- In case of income or commission earned out of nonfund based business such as a letter of credit or guarantees of any type, the penalty and incentive of 1 or 2% as the case may be, will be imposed under the similar circumstances of exceeding or entering in the jurisdiction of the block as discussed above.
- Penalty once charged is to be nonrefundable and no claim of any type to be entertained on any pretext such as the account becoming an NPA for any reasons.
- Any shortfall in the amount required to meet the mandatory requirement of meeting 60% CD ratio by any branch of a bank in a block to be kept in RIDF with NABARD at the prescribed rates.
- Branches of the banks in any block may divert funds after meeting the mandatory CD ratio of 60% in the block in which they are functioning for deployment anywhere as per their choice. However, in case they exceed CD ratio for financing within the block where they are functioning, they shall be given an incentive on the interest on the additional amount at 1%.
The CD ratio should be ensured to be maintained at the mandatory level by each branch of a bank block-wise, and by the respective banks district-wise, region wise, and state-wise. Inter-region and inter-state financing to be excluded for the purpose of calculating respective CD ratios. Suitable penalty as proposed above to be imposed on such lending. This would discourage flight of resources from the concerned areas to the other areas and ensure a level development of all areas and sectors.
In the present as well as during the future times the lucrative market for financing is in the rural areas as there is a lot of money and market in that sector.
Banks at present are under tremendous stress because of ever-rising nonperforming assets (NPAs) and huge frauds which have taken a big toll on their profits, thus resulting into deterioration in their balance sheets as well as the brand image in the eyes of the public. Under these testing times, Banks are facing huge challenges which need to be faced with courage, maturity, dedication, hard work and tact. The challenges at present are enumerated as under:-
- The health of the Banks:- The mounting NPAs, losses due to big frauds and continuous increase in operating expenses due to periodic increase in various types of variable costs such as salary, fuel, rent, and boarding lodging expenses are a big challenge for the banks to meet. These are a serious threat to the overall health of the banks. Concerned with this trend The Indian Banks Association (IBA) has offered a shockingly meager increase of only 2% to the bankers during the negotiations for the revision of their salary. This may be a cruel joke with the bankers but it speaks volumes about the health of the banks.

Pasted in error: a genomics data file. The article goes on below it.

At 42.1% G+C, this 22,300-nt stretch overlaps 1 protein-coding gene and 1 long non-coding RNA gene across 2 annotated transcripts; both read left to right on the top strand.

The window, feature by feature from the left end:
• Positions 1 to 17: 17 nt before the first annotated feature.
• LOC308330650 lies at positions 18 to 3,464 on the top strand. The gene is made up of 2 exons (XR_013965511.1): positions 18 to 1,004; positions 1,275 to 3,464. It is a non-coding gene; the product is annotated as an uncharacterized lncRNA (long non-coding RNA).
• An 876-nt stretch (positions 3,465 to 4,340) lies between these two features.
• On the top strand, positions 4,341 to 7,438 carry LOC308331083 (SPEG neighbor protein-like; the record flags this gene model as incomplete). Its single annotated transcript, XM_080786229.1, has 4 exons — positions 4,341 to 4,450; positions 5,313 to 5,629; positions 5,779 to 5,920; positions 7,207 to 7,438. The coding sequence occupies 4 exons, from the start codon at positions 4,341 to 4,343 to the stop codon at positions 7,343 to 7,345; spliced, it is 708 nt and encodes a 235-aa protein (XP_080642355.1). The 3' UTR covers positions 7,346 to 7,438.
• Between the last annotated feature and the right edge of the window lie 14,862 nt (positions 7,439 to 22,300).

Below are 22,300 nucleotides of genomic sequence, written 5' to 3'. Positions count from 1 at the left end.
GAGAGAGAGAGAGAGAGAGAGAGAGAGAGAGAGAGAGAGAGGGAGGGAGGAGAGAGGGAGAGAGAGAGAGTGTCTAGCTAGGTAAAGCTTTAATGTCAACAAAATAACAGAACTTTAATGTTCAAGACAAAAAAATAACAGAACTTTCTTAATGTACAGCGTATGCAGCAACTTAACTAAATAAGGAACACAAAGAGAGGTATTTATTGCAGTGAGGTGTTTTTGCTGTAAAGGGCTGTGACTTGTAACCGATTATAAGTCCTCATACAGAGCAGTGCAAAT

- Keeping the flock together:- Under the stress on resources, the workers get demoralized and start losing interest in the institution. Some may try to change job or search for the greener pastures. Only a team with high moral and a deep sense of belonging (A SENSE OF BELONGING)can keep the institution strong. This challenge needs a good and inspiring leadership at the top who could keep the flock together by providing guidance, hope, and good future to the stakeholders.
- Maintaining a sustainable growth:- With the graphs showing downwards trends, it is becoming difficult to manage growth in face of the tough national and international competition. All high-value proposals of multinational companies are taken by foreign banks who provide them credit at very cheaper rates because their cost of funds is very low. They can afford to give loans at thinner spreads and still make handsome profits because of high volumes and low cost of transactions. Because of reduced interests on deposits, the depositors are not attracted towards banks as in some cases, the net interest income after payment of income tax doesn’t cover the cost of inflation. Added to this is the fear in minds of the depositors about the introduction of a new law about bail-in in the banking sector, which though has been put on the back burners but people still have a fear in mind that the ghost may reappear at any time. They ponzy schemes and the crypto currencies like the Bitcoins have taken a big toll on the deposits of the banks. In view of stress on resources, the banks are unable to fund large proposals.
- In-cumbersome procedures:-The age-old procedures of processing proposals with a lot of paperwork especially for the small traders and businesses and other small loans, discourage the perspective loanees from coming forward. Although some progress has been made in simplifying the procedure yet a lot needs to be done in order to attract customers.